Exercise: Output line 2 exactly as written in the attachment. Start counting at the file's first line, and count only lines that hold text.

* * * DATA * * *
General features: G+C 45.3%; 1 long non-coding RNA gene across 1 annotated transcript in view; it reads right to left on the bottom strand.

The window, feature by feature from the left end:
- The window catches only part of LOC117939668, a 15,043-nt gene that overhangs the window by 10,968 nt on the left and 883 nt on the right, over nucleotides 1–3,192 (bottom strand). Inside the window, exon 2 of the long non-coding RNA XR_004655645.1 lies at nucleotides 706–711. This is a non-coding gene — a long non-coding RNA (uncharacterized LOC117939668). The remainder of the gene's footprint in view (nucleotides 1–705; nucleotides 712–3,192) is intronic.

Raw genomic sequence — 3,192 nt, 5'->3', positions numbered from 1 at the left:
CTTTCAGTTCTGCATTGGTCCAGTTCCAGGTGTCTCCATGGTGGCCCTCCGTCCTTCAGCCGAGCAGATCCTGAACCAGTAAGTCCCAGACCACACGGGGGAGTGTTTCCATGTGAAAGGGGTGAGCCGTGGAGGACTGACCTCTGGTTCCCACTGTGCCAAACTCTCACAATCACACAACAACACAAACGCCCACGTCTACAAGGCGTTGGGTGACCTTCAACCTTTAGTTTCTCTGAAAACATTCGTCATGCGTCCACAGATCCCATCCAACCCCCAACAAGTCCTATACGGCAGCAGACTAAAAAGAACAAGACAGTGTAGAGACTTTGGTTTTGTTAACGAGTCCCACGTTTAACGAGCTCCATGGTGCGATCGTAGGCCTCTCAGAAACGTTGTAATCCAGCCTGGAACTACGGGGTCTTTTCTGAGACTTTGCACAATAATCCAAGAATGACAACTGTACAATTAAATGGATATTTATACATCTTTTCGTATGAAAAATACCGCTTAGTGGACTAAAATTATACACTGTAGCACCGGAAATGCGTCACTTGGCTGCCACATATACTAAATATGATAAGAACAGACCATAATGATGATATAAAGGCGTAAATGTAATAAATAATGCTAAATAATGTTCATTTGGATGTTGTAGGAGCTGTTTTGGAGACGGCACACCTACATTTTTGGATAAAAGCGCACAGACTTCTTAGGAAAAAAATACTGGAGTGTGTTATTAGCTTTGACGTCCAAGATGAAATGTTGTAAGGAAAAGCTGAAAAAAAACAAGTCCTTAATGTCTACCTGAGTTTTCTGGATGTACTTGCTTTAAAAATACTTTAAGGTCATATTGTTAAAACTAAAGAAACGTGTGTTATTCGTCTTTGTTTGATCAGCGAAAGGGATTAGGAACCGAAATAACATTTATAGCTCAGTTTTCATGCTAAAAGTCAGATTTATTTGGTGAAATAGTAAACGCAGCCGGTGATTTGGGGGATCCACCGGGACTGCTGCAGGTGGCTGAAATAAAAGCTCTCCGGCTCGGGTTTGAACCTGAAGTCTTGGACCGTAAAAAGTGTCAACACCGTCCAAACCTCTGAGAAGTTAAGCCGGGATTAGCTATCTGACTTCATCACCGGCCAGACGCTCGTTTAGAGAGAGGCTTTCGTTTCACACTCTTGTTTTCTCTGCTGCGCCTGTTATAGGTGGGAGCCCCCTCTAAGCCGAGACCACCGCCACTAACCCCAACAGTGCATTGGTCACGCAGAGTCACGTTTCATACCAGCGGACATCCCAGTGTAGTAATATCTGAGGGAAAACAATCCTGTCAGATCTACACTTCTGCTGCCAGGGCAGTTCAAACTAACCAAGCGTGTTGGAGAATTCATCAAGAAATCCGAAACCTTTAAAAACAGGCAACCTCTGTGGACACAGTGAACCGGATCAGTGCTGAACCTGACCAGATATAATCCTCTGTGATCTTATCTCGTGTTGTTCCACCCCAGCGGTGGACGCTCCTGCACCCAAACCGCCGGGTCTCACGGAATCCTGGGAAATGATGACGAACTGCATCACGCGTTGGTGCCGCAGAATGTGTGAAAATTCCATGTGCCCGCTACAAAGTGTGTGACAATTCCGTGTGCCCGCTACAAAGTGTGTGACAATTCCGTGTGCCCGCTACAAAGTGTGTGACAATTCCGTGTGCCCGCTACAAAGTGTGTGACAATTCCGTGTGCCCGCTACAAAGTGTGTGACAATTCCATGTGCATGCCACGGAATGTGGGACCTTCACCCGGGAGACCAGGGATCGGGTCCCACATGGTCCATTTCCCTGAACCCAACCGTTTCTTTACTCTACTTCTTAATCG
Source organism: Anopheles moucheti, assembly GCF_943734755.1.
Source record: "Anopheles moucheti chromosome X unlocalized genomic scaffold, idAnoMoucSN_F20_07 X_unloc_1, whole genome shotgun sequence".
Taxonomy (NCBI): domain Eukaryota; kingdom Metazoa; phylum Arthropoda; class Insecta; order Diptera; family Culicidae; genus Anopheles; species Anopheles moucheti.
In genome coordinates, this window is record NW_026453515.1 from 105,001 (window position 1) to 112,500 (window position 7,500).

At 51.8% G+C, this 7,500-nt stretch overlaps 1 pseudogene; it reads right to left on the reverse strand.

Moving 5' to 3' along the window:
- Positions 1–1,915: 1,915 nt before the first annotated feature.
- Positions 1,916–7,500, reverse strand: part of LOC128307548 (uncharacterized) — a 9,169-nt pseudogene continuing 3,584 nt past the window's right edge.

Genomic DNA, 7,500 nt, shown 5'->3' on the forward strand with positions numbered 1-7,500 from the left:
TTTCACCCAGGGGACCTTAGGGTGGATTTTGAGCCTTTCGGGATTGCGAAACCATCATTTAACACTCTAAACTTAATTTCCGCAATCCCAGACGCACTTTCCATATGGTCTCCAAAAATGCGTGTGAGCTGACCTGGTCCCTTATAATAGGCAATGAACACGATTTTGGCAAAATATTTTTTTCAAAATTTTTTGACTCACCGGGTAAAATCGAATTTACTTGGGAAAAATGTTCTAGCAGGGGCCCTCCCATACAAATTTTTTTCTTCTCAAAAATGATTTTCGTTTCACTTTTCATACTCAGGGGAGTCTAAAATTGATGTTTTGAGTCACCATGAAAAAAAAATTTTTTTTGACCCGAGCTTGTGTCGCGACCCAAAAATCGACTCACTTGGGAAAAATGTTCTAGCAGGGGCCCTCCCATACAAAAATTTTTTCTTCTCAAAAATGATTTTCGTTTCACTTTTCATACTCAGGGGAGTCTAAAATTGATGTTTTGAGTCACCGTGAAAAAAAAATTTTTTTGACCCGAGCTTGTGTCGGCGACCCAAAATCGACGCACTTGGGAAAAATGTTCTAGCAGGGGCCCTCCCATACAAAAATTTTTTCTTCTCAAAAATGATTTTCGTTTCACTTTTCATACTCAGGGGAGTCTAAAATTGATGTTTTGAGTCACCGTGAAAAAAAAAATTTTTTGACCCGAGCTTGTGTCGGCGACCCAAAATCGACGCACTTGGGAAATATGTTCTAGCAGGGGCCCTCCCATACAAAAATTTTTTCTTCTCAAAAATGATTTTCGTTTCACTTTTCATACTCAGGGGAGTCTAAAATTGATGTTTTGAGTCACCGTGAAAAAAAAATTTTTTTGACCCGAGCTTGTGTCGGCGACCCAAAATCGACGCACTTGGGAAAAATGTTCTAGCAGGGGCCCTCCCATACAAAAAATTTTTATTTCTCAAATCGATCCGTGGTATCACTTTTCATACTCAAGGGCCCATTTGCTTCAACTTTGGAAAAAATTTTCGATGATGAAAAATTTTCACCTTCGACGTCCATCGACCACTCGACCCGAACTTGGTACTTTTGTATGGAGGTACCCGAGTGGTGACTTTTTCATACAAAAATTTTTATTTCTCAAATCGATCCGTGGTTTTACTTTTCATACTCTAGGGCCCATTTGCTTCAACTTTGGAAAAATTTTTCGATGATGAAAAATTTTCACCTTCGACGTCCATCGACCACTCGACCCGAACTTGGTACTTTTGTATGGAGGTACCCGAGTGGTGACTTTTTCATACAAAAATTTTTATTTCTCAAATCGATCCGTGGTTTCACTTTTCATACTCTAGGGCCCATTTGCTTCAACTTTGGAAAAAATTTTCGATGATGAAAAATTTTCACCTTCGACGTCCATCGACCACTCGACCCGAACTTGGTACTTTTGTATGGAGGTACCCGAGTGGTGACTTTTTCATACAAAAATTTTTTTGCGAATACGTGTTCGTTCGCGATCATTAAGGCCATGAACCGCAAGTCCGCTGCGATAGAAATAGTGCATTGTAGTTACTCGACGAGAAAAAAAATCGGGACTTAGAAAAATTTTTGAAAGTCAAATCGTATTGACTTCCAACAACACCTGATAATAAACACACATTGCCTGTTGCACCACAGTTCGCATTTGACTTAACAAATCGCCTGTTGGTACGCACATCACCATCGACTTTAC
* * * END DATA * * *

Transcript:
The window, feature by feature from the left end: